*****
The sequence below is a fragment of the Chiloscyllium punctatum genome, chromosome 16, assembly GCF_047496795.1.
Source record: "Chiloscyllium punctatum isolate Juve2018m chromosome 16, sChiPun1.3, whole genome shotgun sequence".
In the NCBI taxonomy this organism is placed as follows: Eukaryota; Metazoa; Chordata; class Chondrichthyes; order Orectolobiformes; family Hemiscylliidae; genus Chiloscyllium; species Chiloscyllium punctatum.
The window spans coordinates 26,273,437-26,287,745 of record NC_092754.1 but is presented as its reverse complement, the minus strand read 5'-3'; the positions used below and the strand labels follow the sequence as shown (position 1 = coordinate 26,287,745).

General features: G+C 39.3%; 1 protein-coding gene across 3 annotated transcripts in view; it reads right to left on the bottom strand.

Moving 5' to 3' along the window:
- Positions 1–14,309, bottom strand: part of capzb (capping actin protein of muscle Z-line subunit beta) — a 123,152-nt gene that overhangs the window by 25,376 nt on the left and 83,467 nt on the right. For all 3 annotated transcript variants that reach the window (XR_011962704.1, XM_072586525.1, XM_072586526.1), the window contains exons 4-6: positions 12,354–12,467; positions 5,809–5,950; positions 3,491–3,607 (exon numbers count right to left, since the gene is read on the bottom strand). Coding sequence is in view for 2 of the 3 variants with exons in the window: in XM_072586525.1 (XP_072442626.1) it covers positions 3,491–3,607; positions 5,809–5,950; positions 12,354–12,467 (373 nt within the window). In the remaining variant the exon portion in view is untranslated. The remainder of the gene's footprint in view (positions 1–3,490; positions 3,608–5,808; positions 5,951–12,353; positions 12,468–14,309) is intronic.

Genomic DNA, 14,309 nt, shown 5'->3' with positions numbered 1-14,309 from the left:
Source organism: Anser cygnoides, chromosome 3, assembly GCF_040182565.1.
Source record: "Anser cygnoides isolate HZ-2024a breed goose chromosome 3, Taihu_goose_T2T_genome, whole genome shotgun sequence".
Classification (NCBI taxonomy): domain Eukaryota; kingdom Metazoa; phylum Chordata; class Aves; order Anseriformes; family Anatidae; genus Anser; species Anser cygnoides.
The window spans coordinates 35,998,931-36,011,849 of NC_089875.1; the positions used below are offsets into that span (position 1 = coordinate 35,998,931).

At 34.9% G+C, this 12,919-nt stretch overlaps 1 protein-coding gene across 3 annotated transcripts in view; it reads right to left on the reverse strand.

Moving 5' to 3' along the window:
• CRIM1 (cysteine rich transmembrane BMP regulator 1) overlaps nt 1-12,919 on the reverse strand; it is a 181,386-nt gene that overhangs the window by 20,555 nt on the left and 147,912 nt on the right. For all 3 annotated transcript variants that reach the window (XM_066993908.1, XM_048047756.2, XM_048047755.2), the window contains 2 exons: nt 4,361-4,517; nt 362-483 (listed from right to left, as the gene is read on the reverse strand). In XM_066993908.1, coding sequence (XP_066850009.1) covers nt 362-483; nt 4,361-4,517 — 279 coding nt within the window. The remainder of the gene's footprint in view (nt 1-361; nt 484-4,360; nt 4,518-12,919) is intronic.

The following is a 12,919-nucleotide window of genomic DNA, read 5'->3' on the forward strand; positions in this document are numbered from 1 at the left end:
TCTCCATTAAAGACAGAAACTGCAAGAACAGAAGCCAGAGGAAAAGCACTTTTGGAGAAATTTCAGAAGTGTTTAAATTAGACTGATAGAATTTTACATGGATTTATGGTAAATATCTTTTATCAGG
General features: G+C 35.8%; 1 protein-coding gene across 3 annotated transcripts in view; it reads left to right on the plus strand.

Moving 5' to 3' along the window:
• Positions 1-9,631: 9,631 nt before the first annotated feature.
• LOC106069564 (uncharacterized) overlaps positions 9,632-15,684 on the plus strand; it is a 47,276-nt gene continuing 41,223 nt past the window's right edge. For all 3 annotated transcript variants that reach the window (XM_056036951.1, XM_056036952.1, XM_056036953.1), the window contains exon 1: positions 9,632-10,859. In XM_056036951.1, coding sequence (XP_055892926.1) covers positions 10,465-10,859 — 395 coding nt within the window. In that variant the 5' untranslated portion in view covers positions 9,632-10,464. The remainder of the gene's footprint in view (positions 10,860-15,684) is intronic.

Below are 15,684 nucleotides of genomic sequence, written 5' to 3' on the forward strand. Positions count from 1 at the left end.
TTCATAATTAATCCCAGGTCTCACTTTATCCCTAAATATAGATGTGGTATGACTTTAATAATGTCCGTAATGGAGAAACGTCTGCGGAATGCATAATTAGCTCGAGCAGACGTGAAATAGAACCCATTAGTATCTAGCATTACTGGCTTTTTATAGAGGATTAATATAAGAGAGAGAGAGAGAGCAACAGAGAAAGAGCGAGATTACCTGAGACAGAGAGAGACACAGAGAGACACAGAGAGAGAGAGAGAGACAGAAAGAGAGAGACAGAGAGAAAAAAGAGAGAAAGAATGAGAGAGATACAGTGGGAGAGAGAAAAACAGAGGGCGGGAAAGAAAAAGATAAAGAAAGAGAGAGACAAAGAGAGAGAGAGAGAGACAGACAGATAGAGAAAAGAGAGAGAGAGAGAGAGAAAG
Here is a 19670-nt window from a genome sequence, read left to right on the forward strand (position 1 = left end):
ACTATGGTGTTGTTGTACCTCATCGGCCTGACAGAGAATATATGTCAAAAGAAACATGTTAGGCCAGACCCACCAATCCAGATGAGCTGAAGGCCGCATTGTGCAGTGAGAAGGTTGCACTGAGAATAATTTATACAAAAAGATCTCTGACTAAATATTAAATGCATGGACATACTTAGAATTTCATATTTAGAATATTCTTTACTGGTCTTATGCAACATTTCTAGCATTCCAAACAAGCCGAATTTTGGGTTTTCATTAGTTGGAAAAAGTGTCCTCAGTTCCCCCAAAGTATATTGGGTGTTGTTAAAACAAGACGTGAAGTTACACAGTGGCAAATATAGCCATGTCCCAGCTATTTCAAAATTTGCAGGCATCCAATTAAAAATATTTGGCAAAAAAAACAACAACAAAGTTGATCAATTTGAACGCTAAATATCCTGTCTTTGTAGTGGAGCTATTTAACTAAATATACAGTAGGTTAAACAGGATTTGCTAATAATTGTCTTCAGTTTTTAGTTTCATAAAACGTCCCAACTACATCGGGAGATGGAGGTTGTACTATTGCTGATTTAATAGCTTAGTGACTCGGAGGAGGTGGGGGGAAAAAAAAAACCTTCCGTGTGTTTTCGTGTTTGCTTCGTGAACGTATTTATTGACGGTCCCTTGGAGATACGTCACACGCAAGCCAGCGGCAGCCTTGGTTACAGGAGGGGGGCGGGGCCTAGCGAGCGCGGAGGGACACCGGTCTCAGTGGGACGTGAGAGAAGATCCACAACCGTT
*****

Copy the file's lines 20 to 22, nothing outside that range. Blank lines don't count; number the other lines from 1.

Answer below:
• Positions 1-9,631: 9,631 nt before the first annotated feature.
• LOC106069564 (uncharacterized) overlaps positions 9,632-15,684 on the plus strand; it is a 47,276-nt gene continuing 41,223 nt past the window's right edge. For all 3 annotated transcript variants that reach the window (XM_056036951.1, XM_056036952.1, XM_056036953.1), the window contains exon 1: positions 9,632-10,859. In XM_056036951.1, coding sequence (XP_055892926.1) covers positions 10,465-10,859 — 395 coding nt within the window. In that variant the 5' untranslated portion in view covers positions 9,632-10,464. The remainder of the gene's footprint in view (positions 10,860-15,684) is intronic.

Below are 15,684 nucleotides of genomic sequence, written 5' to 3' on the forward strand. Positions count from 1 at the left end.